Alcoholism is not a biologically degenerative condition nor a contagious one like the properties that some other illnesses may possess. However, it is a sickness in the same mirrored conception. Any and everybody’s quality of life will become deeply affected by the prominent character defects that alcoholic thinking feeds into.
Thinking of everything that has plagued mankind since the beginning can be overwhelming. There’s been measles, mumps, and all sorts of bumps. There’s been cancers, AIDS, and rat-infested plagues.
Then there is the camouflage disease. The stealthy sickness. The obsessive madness. This, of course, would be alcoholic thinking and the delusions it contrives.
Alcoholic thinking is a disease that shares some of the same properties that many other disorders and/or irregularities have, but is still one of a kind. For starters, it is completely unwarranted. Nobody fully welcomes abscessed arms, burnt lips, or liver pains- but the irrationality of the disease takes them there.
You see, addiction is a mental disease that will rewire one’s brain. Toxic habits and behaviors will form and naturally continue until the addict puts an end to it. The only way to thrive through the addiction disease is to understand what makes this beast of a disease tick.
Licensed To Kill
The idea that addiction is a disease speaks for the character defects that follow. It steals souls as it launches that person into a world of delusion. However, this is not an entire justification for behaviors that follow. The fact that alcoholic thinking can be corrected is where the fine line between rationality and irrationality lies.
Alcoholic thinking is a disease, and alcoholism is merely a symptom of it. We can have an addict or an alcoholic dealing with obsessive character defects, like insanity, even when no substances are ravaging through the bloodstream. Unfortunately, insanity is just a broad generalization of the many attributes that are usually accompanied by the disease.
A few common character defects to occur in addicts include:
- Poor Decisions
- Immorality or Loss of Values
Those are just a few to mention, but the list could be much larger if we had the time. That all being said, understanding that addiction is a disease is vital because it instills the fact that none of the character defects just come or go in the night. It takes time for an addiction to grow into its monstrous potential. It is always on the psychological back burner; recovery just stops it from catching everything on fire.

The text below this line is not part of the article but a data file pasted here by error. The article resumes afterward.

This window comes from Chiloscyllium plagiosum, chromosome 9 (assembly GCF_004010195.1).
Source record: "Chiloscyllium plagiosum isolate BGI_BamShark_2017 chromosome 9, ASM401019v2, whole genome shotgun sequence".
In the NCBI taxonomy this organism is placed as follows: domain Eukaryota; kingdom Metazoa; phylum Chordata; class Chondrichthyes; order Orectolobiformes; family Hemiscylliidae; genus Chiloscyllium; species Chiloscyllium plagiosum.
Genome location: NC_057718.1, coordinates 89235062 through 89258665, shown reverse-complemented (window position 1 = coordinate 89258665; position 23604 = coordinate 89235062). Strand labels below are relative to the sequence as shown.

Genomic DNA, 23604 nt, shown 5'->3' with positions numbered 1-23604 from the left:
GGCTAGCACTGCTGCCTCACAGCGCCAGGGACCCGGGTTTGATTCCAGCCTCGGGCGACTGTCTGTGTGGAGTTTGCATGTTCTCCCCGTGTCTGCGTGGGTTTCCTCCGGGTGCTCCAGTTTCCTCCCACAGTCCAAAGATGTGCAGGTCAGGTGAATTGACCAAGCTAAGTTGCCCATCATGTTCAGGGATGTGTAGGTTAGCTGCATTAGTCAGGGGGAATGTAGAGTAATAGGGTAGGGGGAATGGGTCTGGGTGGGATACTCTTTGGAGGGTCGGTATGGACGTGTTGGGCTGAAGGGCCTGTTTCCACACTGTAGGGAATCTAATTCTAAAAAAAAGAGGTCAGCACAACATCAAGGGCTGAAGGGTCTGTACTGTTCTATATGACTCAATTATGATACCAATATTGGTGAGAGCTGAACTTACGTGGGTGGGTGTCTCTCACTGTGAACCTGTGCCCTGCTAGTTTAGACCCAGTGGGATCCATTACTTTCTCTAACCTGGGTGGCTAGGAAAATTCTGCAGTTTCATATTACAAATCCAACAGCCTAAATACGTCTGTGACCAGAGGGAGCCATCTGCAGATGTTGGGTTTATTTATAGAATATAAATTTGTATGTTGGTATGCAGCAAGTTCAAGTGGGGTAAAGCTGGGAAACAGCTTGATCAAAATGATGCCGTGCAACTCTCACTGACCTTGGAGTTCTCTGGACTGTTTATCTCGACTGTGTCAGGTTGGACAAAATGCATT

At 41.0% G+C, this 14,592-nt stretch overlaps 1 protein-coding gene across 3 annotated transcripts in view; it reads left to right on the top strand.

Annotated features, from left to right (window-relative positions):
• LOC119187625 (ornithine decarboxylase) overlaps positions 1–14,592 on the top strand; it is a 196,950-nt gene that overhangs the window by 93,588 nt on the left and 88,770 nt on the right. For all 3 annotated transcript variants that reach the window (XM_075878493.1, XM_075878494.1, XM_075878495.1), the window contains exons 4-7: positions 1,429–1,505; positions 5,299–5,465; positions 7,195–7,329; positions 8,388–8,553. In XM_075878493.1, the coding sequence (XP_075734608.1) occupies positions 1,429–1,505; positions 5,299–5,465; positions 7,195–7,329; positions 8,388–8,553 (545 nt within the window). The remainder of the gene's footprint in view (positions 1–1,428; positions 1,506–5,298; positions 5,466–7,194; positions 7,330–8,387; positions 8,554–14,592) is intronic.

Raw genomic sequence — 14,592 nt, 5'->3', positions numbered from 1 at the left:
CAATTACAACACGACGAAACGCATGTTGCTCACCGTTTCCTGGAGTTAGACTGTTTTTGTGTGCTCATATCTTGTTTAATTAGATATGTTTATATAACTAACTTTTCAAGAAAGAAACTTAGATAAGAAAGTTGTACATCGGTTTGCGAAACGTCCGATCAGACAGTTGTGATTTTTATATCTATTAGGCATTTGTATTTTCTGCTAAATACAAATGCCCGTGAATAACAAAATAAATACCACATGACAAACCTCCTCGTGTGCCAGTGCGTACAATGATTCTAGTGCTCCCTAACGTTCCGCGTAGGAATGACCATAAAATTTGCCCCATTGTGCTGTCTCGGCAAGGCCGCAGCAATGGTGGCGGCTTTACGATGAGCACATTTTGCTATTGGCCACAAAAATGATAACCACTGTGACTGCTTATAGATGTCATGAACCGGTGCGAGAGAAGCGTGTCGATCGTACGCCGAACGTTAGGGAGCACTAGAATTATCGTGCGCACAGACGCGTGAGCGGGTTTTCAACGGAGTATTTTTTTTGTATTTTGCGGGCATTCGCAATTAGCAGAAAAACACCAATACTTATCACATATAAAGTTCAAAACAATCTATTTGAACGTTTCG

No Ruby Red Slippers
The disease of alcoholic thinking causes continually poor decisions to be made – thus resulting in behaviors that become us. That’s the power addiction has on addicts and alcoholics of the like. It changes the way a person processes and rationalizes things in their lives. Addiction is a disease because of how it ropes the affected person into seeking harmful patterns and behaviors despite the character defects it creates.
For people of this inflicted nature, addiction can be described similarly to a schizophrenic imbalance. The character defects of any alcoholic thinker are already dysfunctional in practice. Then, adding an obsessive compulsion to drink day and night takes things to their max. A using addict versus an addict that has dropped the substances are entirely different. However, it doesn’t necessarily mean that either one is better than the other.
It boils down to the work that is being put into self-improvement – substances or no substances. Treating alcoholic thinking isn’t just about tapping your shoes together and dropping the bottle just because it’s empty. To treat these character defects, there is action to be taken.
Shoo Defects- Go Away
Getting rid of the character defects that alcoholic thinking causes is a matter of comprehending our thought patterns. It’s a matter of understanding ourselves and why we make the choices we do. Alcoholic thinking will feed off the rawness of those character defects dwelling inside if we allow it. This is just the nature of the disease.